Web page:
Smooth Operator

The Sidecar cocktail is a sophisticated, classy concoction, so why is it so often overlooked?

Ritz Paris bartender Frank Meier may have invented the Sidecar in 1923. Ritz Paris photo.

The Sidecar is one of the great Prohibition-era classics, a boozy-but-vibrant three-ingredient cocktail that fulfills our desire for both the depth of brown spirits and the bright acidity of citrus. It should be a rock star among cocktails, yet where Old Fashioneds, tiki drinks and even the horrible Gimlet have made their comebacks, the Sidecar has somehow eluded its just recognition amid the modern cocktail revival.

It’s time for that to change.

An elegant concoction of Cognac, Cointreau and lemon juice, shaken and served up in a sugar-rimmed coupe, the Sidecar is easy to make and even easier to enjoy. But cocktail snobs disdain it because so often it goes terribly wrong: too sweet, too sour, too strong, too weak or, worst of all, mutilated with soda, ginger ale or 7Up. When it is prepared with restraint and top-notch ingredients, though, nothing could be better.

Cocktail snobs disdain it because so often it goes terribly wrong: too sweet, too sour, too strong, too weak or, worst of all, mutilated with soda, ginger ale or 7Up.

It is said that the Sidecar was invented in 1923, at the Ritz Hotel in Paris by Frank Meier, the hotel’s first head bartender. It is also said that it was invented in 1922, at Harry’s New York Bar in Paris by the great Harry McElhone.

The Ritz is pretty adamant about being its source. You can still get a Sidecar at the Ritz’s Bar Hemingway, where it is shaken by the legendary Colin Field, who is so graciously charming you almost don’t mind handing over 30 euros for a couple ounces of liquor.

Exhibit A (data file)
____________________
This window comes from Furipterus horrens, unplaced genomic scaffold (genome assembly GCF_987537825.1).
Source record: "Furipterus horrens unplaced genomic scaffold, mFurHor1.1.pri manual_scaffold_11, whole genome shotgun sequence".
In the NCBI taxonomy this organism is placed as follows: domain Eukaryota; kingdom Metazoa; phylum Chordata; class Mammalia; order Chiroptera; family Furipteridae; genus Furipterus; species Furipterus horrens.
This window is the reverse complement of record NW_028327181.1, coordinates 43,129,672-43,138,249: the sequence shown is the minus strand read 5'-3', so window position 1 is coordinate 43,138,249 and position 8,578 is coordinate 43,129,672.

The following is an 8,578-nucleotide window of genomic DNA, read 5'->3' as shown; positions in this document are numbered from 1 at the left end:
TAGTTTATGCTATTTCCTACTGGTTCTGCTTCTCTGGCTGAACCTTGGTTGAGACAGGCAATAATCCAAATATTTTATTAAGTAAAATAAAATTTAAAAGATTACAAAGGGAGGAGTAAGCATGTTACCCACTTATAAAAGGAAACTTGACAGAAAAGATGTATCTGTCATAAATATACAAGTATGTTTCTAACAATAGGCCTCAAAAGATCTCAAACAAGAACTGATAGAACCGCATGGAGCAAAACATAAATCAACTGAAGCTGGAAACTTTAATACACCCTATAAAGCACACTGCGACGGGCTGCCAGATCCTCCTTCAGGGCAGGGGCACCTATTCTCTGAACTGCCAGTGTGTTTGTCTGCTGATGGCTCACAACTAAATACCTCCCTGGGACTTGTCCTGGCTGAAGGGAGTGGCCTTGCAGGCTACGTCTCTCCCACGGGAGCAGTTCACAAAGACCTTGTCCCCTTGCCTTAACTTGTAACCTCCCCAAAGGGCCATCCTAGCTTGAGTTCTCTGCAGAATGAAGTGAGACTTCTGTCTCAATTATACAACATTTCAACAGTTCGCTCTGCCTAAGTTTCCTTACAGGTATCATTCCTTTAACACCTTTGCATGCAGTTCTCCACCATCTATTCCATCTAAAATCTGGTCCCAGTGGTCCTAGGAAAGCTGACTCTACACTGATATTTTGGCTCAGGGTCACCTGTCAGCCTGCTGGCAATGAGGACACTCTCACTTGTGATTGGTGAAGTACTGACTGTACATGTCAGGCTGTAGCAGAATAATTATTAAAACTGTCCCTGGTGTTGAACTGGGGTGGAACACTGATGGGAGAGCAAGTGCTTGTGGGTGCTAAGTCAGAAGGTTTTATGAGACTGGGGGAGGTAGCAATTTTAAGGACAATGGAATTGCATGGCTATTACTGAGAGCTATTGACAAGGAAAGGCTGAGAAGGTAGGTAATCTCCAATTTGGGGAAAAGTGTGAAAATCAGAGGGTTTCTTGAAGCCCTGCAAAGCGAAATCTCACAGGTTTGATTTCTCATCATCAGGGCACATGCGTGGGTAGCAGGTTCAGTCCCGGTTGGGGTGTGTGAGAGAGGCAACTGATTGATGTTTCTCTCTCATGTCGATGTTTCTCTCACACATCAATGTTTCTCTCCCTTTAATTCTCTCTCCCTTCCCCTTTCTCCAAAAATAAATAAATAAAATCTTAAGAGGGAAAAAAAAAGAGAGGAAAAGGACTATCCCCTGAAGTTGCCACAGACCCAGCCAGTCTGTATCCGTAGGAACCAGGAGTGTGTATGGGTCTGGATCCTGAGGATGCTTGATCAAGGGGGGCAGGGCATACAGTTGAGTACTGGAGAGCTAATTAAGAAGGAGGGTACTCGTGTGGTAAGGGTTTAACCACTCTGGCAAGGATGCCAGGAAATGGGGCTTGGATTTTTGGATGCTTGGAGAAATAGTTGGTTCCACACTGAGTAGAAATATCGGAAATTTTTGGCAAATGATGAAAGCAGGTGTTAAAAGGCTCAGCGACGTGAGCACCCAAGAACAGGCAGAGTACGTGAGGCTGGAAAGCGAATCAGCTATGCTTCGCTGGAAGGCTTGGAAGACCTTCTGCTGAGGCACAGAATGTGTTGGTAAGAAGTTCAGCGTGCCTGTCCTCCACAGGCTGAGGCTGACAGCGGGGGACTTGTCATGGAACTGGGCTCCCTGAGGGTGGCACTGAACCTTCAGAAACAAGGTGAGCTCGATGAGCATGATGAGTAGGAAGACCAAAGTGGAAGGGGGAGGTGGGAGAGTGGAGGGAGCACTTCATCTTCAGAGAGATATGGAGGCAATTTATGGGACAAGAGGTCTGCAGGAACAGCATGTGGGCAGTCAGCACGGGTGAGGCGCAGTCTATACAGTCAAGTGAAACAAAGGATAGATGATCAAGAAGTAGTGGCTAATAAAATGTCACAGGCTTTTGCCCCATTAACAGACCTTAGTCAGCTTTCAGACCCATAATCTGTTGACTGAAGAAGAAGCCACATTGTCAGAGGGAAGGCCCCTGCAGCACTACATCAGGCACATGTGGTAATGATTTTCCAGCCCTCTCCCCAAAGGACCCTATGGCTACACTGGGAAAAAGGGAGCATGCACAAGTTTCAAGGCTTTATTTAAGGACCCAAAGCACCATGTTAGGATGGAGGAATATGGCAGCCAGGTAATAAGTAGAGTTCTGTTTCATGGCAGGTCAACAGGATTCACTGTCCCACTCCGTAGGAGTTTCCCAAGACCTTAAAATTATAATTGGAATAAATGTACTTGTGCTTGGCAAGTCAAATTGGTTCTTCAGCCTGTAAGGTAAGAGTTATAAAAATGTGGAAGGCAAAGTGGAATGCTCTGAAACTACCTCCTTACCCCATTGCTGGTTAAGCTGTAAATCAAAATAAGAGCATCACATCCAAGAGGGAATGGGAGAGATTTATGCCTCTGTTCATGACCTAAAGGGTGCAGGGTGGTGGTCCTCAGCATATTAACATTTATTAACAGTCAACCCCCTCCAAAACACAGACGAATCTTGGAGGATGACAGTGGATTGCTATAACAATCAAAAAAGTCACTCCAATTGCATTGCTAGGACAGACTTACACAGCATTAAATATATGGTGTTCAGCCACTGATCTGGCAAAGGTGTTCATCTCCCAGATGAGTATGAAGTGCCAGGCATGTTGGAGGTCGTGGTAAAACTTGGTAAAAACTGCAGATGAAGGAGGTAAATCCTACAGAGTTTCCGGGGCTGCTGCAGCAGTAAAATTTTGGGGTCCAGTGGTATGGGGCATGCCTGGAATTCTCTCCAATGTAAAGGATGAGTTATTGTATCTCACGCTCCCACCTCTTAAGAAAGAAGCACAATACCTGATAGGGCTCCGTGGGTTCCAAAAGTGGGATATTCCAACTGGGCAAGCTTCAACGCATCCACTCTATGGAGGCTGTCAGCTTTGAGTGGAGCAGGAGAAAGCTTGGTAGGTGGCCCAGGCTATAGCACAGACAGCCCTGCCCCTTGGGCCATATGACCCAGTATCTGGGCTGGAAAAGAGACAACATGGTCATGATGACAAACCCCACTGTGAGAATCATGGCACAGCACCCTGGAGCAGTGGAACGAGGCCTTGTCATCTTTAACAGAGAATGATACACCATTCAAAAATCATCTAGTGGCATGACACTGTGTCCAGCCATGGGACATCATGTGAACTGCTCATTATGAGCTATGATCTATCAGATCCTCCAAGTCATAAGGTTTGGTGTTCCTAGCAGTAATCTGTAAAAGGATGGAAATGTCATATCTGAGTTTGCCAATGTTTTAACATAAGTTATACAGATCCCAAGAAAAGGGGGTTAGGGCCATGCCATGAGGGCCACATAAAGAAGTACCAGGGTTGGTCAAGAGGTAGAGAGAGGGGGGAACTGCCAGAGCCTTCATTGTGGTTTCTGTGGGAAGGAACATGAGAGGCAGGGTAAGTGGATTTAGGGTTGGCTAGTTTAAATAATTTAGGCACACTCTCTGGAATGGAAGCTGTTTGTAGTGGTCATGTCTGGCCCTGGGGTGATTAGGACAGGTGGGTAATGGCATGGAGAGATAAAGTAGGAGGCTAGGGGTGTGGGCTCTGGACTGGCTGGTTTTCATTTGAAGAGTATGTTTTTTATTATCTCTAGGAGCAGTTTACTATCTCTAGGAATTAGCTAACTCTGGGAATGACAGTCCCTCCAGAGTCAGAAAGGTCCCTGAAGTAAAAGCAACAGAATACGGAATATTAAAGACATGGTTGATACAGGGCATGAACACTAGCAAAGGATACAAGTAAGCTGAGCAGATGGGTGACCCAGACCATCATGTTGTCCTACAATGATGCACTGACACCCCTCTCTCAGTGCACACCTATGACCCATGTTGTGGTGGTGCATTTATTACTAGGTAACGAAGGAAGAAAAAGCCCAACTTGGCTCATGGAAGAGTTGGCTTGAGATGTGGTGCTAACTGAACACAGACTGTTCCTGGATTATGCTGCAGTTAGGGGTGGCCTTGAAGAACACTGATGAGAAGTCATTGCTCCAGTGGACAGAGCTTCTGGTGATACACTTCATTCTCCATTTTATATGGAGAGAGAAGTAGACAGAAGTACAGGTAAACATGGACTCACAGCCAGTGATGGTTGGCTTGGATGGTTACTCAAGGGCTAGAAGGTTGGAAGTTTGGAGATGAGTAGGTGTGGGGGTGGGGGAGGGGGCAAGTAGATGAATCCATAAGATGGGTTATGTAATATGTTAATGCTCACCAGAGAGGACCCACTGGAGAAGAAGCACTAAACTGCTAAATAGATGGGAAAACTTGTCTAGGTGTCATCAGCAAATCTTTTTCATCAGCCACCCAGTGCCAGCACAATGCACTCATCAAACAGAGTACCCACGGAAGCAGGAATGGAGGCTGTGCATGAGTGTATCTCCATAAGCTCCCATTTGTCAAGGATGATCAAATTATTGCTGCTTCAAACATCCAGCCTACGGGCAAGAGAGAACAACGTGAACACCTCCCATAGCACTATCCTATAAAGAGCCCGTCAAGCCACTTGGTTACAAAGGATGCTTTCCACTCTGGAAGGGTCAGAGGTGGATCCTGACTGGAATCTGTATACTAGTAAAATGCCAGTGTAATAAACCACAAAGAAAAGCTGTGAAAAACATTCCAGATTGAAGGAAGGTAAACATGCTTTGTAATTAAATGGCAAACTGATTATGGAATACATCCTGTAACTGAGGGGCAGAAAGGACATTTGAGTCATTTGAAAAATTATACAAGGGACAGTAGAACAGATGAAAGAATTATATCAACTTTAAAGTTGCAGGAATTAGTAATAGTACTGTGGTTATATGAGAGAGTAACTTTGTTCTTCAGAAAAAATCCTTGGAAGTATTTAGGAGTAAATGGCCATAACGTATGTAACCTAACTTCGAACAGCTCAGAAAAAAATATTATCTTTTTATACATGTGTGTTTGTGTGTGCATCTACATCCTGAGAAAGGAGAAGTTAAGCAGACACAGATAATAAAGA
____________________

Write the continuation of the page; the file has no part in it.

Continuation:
RITZY BUSINESS: If you do swing by the Hemingway Bar at the Ritz in Paris, make sure your order doesn’t get lost in translation: the signature Ritz “Royal” Sidecar will set you back a whopping 1,500 euros.

Both the Ritz and Harry’s claim the drink was inspired by a regular customer — usually identified as an American army captain — who liked to ride in the sidecar of a motorcycle. Or maybe he drove a motorcycle with a sidecar. It’s a bit unclear. But everyone knows it involved a motorcycle and a sidecar.

Was the Sidecar named for the sidecar?

Except maybe it didn’t. Dale DeGroff, the New York bartender who kickstarted the cocktail revival back in the 1990s, insists in his book The Essential Cocktail that it is actually a bit of bartender slang for the excess left in a cocktail shaker, which the bartender pours into a shot glass. “That little glass is called a sidecar,” he writes.

Oh, and by the way, he adds, even though the Sidecar may have been invented in Paris in the 1920s, it evolved from a much older New Orleans drink, the Brandy Crusta (Cognac, Cointreau, lemon juice, maraschino liqueur, bitters, served in a sugar-rimmed glass), which dates back to the 1850s.

So, how did the Sidecar go so wrong? Cheapness and laziness, mostly. In other words: sweet-and-sour mix and bad brandy.

Cocktail historian David Wondrich points out that when the Sidecar was first invented, even the least expensive VS (Very Special) Cognac was made with much older eaux de vie than it is today. To get that same depth and intensity of flavour now, you’d need to use XO (Extra Aged) Cognac, which runs about $250 a bottle. Either that, or do what most bartenders do and double the amount of brandy.

In any case, the key is to use the best quality ingredients you can afford. If you do, you will find yourself falling in love with one of the greatest classic cocktails of them all. It’s about time for its comeback, don’t you think?

SEXY BEAST: “The luminous, golden-straw colour, the perfectly controlled sweetness, the jazzy high notes of the citrus against the steady bass of the brandy… This is a drink whose suavité is beyond question — it’s the Warren Beatty of modern mixology.” ­—David Wondrich

—by Joanne Sasvari

Make the Sidecar.

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